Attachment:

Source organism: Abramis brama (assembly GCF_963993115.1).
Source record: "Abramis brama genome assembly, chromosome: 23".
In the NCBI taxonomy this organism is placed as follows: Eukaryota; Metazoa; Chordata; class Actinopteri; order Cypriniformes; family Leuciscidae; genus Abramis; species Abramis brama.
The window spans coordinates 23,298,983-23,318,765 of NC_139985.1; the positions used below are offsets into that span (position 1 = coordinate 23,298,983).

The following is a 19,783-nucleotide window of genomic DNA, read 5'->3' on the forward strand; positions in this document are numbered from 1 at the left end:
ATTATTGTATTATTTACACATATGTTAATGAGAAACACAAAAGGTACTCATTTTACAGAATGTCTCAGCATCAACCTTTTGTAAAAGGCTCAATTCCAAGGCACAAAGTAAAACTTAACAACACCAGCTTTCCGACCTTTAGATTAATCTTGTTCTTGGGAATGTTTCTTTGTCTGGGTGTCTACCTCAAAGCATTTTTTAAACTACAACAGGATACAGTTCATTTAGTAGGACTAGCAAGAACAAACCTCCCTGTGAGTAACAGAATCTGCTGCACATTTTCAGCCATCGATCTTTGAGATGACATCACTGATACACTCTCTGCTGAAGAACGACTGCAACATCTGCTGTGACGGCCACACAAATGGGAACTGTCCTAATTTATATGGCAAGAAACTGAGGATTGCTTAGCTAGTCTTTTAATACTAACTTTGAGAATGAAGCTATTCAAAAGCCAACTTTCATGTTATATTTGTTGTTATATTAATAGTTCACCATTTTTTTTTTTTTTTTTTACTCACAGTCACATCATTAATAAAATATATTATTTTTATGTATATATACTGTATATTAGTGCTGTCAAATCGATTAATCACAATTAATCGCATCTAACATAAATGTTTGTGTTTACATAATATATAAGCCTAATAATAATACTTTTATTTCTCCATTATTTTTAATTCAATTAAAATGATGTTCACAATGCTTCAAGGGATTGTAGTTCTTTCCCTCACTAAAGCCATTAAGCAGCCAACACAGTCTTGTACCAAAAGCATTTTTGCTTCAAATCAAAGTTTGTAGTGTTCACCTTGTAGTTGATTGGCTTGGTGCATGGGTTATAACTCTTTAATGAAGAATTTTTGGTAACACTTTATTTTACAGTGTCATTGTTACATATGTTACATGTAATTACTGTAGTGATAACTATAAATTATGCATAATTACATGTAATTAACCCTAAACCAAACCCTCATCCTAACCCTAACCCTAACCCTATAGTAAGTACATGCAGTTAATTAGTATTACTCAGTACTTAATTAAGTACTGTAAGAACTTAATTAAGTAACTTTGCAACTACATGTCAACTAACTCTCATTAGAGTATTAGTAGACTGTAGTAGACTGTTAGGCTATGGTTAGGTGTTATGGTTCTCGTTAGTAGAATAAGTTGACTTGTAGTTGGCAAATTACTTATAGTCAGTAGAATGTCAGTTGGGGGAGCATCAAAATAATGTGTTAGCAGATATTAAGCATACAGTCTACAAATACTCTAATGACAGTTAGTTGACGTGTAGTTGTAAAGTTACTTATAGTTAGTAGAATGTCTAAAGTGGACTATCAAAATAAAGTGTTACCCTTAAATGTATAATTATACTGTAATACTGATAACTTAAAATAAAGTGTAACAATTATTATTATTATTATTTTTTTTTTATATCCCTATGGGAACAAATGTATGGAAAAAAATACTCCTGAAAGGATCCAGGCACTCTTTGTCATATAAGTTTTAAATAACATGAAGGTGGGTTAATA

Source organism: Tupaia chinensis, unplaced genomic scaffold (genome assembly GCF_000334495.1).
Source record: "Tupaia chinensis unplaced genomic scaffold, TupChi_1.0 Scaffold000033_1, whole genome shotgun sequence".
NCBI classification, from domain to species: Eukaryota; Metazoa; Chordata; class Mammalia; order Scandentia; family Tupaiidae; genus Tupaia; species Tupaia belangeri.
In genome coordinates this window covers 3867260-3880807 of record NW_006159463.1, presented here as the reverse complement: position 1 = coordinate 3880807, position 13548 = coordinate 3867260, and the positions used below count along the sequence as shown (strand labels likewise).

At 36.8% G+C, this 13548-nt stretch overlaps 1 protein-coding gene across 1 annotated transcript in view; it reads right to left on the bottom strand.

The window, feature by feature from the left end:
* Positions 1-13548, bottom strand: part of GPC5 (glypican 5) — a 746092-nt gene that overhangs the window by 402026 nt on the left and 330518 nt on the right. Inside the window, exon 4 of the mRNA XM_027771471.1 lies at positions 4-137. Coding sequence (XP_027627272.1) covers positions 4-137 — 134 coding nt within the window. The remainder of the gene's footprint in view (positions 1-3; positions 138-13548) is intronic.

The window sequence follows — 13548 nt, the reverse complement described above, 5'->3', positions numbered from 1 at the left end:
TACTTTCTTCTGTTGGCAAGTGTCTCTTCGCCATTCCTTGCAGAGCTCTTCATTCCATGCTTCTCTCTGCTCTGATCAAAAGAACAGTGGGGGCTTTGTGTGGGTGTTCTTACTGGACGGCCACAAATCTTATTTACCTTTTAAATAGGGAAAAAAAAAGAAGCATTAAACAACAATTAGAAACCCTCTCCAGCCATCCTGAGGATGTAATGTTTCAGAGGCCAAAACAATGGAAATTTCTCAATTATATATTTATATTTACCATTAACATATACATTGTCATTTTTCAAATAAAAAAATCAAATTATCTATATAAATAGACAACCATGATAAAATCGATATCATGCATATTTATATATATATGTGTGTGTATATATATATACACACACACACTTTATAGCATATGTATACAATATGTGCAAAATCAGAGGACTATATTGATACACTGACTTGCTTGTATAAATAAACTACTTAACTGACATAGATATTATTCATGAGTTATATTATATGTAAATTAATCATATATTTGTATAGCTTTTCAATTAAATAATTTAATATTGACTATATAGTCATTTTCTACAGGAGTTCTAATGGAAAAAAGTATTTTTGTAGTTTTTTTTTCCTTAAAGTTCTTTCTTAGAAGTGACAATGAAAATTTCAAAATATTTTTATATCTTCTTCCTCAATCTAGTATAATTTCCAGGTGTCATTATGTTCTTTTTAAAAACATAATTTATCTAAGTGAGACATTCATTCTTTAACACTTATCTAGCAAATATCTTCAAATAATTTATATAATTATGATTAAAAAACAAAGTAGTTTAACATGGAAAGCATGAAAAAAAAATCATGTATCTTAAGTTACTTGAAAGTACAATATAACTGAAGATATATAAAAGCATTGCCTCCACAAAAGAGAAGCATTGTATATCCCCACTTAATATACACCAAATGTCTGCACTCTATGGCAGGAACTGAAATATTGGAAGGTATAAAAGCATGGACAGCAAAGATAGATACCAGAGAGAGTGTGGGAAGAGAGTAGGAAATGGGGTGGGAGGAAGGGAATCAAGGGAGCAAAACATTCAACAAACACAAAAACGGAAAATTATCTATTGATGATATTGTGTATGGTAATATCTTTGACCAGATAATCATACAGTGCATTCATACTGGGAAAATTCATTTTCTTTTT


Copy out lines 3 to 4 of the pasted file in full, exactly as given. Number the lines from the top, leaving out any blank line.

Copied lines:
In the NCBI taxonomy this organism is placed as follows: Eukaryota; Metazoa; Chordata; class Actinopteri; order Cypriniformes; family Leuciscidae; genus Abramis; species Abramis brama.
The window spans coordinates 23,298,983-23,318,765 of NC_139985.1; the positions used below are offsets into that span (position 1 = coordinate 23,298,983).